Elizabeth Warren, who was the subject of nasty attacks about her native American heritage, easily defeated Scott Brown. Brown was not nearly as extremist as depicted by Democrats, but he was in the wrong state. He would have been a decent candidate for a state like Indiana or Pennsylvania, but not Massachusetts.

Maine and Maryland legalized same-sex marriage. Minnesota turned down a bid to change its constitution to prevent same-sex marriage. And Washington voters have apparently approved a law allowing same-sex marriage.

Two states legalized marijuana. This may be the start of a sane drug policy.

The mathematical illiterates who were skeptical of Nate Silver were proven wildly wrong. Silver's predictions were basically completely correct.

As predicted, crazies like Doug Groothuis are apoplectic. Groothuis raves as follows: "American [sic] does not know how to think, has no moral or political principles worth having, is manipulated by images and slogans, does not fear the idol of the State does not give a rip about unborn children; we will be taxes [sic] for their murders, does not believe in its own God-given greatness."

The dishonest Charles Krauthammer was raving about the "nationalization" of health care under Obama. Krauthammer is a liar. If you want to see nationalized health care, go to Britain. Obamacare isn't even close to "nationalization"; it's a timid initiative that maintains the status quo in almost every health care aspect except insurance. Bush's prescription drug benefit was a much bigger change.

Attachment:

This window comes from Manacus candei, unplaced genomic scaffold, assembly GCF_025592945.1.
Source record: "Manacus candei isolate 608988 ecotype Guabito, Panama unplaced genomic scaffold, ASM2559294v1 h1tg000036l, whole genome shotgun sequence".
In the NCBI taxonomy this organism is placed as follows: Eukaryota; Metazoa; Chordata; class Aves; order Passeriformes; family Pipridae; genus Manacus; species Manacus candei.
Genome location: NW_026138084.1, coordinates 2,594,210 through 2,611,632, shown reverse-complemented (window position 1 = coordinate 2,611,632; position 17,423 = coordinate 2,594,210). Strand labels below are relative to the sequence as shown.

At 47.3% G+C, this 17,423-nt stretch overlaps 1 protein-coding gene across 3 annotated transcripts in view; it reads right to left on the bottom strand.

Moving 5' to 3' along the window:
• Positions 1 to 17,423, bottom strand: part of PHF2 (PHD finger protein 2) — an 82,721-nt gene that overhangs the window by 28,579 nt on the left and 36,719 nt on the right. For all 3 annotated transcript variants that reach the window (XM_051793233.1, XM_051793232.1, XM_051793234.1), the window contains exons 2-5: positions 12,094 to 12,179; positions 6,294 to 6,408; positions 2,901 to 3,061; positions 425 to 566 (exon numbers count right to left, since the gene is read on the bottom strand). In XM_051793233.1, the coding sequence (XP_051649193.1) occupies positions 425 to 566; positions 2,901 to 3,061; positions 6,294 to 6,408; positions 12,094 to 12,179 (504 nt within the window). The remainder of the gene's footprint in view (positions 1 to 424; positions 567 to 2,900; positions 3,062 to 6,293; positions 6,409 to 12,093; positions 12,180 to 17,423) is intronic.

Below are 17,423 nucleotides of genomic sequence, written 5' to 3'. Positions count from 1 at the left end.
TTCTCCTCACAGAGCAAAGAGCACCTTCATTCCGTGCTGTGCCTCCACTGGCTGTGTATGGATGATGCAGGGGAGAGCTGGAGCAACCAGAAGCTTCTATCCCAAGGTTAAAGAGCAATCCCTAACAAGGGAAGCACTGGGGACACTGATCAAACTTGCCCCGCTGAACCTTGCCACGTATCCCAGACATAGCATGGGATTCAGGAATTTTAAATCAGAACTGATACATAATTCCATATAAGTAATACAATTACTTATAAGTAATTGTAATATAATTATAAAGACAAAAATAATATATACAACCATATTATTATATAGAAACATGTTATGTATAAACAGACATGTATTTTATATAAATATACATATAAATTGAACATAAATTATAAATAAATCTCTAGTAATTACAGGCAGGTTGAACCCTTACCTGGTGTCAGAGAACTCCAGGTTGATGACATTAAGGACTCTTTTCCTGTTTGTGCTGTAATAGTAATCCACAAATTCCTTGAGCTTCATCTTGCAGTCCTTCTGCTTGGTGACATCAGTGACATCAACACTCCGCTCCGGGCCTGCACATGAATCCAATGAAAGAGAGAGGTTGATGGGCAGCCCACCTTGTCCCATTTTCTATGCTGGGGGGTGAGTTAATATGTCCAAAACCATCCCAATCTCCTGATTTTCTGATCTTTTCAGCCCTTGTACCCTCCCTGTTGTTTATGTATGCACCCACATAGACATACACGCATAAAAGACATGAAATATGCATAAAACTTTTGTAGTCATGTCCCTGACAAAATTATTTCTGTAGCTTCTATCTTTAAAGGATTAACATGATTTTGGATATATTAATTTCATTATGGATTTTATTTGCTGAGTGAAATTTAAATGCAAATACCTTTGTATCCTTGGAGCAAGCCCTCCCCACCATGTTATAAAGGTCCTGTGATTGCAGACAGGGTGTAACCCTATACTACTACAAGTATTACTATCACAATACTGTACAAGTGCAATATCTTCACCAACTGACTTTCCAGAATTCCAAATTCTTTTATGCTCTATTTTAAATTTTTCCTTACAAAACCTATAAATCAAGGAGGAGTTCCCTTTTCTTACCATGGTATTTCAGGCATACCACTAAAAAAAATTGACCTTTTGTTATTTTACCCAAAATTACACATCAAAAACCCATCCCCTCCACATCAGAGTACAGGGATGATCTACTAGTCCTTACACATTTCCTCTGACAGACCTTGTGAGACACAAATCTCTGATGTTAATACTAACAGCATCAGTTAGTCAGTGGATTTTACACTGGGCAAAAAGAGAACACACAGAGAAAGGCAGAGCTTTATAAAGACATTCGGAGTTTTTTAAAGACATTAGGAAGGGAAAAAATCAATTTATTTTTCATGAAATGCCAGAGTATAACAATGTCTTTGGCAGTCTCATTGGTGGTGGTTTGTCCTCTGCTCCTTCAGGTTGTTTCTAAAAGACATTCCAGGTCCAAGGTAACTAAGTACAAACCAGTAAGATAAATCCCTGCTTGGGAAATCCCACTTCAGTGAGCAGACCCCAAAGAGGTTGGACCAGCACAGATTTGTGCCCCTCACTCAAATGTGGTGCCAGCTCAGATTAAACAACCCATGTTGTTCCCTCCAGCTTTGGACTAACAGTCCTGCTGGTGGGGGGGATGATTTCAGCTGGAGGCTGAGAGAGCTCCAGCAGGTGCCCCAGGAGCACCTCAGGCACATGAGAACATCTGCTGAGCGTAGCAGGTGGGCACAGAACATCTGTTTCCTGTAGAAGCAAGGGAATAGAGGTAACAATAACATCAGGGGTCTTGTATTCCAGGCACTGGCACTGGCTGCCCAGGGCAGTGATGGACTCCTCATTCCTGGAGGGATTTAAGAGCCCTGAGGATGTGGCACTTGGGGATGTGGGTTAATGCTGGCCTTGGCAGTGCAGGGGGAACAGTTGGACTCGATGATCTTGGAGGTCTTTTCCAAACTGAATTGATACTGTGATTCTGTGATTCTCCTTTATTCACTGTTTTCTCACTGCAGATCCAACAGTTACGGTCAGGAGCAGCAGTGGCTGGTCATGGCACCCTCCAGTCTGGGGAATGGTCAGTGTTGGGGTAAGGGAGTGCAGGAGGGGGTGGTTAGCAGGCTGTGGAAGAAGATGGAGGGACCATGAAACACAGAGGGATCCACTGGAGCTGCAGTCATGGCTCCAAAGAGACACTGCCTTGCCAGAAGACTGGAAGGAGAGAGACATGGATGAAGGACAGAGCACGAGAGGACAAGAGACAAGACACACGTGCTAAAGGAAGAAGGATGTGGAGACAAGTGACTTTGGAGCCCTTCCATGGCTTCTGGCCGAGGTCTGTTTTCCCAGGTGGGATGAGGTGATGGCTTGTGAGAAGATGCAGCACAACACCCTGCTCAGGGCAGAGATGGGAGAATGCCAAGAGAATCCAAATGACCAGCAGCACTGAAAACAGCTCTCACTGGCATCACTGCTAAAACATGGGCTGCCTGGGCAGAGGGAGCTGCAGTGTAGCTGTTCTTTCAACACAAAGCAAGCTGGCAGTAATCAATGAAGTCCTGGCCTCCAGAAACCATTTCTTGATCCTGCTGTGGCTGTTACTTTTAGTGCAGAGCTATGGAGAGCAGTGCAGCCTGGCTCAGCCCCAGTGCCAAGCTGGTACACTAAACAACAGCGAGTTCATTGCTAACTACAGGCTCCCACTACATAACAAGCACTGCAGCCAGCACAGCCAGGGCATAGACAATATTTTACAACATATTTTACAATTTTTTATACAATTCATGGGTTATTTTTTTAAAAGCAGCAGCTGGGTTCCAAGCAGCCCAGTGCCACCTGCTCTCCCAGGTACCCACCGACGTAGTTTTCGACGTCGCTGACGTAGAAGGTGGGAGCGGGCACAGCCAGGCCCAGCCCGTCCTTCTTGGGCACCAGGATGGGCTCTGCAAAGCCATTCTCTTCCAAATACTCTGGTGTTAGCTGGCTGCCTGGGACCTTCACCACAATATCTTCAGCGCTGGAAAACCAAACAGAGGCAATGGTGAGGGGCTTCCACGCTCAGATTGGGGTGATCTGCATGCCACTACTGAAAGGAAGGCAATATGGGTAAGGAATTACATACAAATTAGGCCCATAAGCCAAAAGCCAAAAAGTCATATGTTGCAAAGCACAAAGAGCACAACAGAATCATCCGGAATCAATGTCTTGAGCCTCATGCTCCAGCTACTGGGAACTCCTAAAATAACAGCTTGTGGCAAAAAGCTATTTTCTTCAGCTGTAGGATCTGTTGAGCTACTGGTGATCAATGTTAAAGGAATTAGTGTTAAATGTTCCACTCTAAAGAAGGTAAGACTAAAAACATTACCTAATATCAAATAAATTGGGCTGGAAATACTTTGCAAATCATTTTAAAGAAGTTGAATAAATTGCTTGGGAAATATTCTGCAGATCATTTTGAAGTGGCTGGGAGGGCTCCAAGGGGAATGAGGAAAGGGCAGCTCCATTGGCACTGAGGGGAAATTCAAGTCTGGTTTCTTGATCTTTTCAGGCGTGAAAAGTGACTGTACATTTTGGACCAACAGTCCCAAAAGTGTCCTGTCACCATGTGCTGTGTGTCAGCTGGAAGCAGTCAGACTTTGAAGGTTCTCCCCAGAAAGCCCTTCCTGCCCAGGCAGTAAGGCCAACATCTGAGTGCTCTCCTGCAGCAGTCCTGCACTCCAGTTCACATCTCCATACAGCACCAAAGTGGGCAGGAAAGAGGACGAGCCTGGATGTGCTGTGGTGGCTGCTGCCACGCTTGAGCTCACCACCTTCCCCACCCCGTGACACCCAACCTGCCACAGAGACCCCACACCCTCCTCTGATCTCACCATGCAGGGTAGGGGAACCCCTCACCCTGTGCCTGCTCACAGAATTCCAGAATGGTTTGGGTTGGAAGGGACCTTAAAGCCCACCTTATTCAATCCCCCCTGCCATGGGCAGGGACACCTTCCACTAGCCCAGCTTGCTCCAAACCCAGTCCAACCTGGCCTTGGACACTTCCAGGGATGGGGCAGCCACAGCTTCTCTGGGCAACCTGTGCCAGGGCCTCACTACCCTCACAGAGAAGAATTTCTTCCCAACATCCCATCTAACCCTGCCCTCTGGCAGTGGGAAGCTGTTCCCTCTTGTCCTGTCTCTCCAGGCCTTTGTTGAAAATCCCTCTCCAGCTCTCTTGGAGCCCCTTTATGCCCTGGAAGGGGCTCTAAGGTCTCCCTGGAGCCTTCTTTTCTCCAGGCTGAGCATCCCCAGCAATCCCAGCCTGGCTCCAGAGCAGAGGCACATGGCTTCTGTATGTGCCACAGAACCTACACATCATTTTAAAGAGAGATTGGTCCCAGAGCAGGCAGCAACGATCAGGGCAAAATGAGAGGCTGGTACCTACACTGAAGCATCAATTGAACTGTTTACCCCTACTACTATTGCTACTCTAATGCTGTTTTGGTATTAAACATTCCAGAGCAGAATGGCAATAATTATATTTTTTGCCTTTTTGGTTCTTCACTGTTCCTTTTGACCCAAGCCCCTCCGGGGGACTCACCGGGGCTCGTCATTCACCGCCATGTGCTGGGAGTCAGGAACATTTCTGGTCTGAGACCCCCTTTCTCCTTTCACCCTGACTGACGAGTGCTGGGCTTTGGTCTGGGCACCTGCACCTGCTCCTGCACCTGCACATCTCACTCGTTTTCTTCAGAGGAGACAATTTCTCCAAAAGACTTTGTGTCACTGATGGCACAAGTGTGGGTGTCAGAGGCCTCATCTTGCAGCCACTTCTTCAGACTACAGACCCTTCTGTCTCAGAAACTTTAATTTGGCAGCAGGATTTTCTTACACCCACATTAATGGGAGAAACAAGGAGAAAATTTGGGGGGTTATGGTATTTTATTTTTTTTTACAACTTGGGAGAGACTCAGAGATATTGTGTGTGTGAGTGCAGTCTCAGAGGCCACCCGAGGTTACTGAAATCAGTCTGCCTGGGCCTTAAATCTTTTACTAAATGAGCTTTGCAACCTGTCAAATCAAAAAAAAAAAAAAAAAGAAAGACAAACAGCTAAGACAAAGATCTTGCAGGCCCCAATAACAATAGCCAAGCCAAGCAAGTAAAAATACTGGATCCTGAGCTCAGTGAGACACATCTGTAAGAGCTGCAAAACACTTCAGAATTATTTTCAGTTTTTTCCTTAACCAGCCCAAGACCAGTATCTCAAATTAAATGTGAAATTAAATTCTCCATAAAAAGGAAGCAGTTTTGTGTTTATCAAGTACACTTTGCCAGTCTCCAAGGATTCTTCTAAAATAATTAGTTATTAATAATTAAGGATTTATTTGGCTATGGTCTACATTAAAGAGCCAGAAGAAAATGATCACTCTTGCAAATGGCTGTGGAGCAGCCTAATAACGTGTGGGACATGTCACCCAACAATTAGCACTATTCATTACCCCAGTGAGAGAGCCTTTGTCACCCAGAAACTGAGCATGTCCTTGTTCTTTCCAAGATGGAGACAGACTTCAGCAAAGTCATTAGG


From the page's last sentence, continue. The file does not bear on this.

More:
Americans proved that the majority was not racist and was not fooled by pandering. That's a very good sign.

Friday, November 02, 2012

My Talk at the APL@50 Conference

Yesterday York University hosted a 1-day conference entitled "APL@50", to celebrate the 50th anniversary of the publication of Kenneth Iverson's book, A Programming Language. This book, and the subsequent implementation of APL, eventually won Iverson the Turing award in 1979.

Here are my slides for the talk.

I said a lot of things that were not on the slides. In particular: "More foolish things have been said about APL than any other programming language, and Edsger Dijkstra was one of the biggest offenders."

In addition to the talks, there were some really nice displays from the collection of the York University Computer Museum. For example there was an IBM 5100 APL machine (one that I spend several years programming as an undergraduate), and an MCM APL machine.

We also saw a short film by Catherine Lathwell, who is working on a full-fledged documentary about APL.

At a panel we were asked to summarize what APL meant to us. I said something like the following: APL taught us that a good notation is half the battle. Computing is ultimately about insight, and a system that encourages experimentation and variation is one that can be used to treat mathematics almost as if it were an experimental science.

Thanks to Zbigniew Stachniak and Catherine Lathwell for organizing this.